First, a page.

The Gatehouse provided a stunning impression for those visiting William Wyman's estate in the late 19th century. Wyman owned much of the land that is now Homewood campus. He loved nature and kept the grounds mostly undeveloped. The two major buildings he established were the Villa, where he resided, and the Gatehouse, also known as Homewood Lodge, which was the public entrance to his estate.
Wyman, along with architect Louis Bucher, chose an Italianate style for both buildings. In contrast to the wooden construction of the Villa, Wyman had the Gatehouse made of a green stone, called serpentine. This made it blend with the green forests surrounding it.
After Wyman gave the land to Johns Hopkins University in 1902, student groups met in this building. The Johns Hopkins News-Letter made the Gatehouse its home in October 1965 and remains here to this day.
Topics. This historical marker is listed in these topic lists: Architecture • Communications • Education.
Location. 39° 19.587′ N, 76° 37.076′ W. Marker is in Johns Hopkins
Other nearby markers. At least 8 other markers are within walking distance of this marker. William Henry Welch (about 700 feet away, measured in a direct line); Lion (about 700 feet away); The 1958 Johns Hopkins University Commencement (about 700 feet away); Wyman Quadrangle (about 700 feet away); Daniel Coit Gilman (about 700 feet away); Spring House or Dairy - c. 1812 (about 800 feet away); Joseph Beuys Tree Partnership (approx. 0.2 miles away); Union Soldiers and Sailors Monument (approx. 0.2 miles away). Touch for a list and map of all markers in Johns Hopkins Homewood.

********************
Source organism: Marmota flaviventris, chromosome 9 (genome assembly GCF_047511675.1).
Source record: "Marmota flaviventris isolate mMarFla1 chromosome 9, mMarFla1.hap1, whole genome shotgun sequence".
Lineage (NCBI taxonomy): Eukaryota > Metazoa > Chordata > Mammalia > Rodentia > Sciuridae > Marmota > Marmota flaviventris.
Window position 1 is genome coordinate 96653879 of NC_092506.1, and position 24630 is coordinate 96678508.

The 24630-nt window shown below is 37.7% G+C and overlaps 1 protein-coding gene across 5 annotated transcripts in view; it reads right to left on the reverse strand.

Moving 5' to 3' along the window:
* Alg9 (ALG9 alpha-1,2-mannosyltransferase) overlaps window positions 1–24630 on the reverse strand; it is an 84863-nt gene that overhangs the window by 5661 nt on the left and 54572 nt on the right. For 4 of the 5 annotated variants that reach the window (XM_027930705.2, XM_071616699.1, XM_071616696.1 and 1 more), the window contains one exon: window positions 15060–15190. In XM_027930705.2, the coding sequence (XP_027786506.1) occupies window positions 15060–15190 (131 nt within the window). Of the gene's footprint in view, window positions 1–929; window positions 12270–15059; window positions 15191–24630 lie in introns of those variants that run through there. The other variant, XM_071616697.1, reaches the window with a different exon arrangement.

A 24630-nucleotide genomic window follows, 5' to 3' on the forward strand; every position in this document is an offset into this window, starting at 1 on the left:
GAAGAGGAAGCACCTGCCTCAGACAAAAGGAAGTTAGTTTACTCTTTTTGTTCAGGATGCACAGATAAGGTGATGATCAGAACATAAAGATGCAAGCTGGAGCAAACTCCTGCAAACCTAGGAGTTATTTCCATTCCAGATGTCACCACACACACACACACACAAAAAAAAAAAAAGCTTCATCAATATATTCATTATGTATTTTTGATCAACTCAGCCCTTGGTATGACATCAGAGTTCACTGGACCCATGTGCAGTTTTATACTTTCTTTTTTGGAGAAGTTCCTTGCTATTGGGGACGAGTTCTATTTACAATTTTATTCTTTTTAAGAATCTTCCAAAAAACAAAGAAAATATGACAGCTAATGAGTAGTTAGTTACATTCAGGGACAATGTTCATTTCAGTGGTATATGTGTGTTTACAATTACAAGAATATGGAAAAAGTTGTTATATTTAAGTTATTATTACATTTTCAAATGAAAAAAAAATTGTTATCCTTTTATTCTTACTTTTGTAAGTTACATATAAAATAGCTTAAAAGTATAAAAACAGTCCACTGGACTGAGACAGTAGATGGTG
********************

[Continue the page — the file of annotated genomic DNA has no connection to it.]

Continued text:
Credits. This page was last revised on February 16, 2021. It was originally submitted on February 15, 2021, by Devry Becker Jones of Washington, District of Columbia. This page has been viewed 41 times since then. Photos: 1, 2. submitted on February 15, 2021, by Devry Becker Jones of Washington, District of Columbia.